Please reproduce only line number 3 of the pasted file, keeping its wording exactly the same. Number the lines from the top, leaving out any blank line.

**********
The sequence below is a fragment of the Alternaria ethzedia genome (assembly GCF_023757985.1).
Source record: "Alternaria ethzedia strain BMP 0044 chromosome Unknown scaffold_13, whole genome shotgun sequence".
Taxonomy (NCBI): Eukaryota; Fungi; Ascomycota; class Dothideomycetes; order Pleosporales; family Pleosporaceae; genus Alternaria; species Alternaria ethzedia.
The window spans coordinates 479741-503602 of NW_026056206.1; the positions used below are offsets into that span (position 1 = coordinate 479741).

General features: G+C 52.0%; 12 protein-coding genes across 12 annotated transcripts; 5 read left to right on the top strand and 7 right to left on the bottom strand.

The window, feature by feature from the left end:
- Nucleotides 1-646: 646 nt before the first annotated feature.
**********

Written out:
Taxonomy (NCBI): Eukaryota; Fungi; Ascomycota; class Dothideomycetes; order Pleosporales; family Pleosporaceae; genus Alternaria; species Alternaria ethzedia.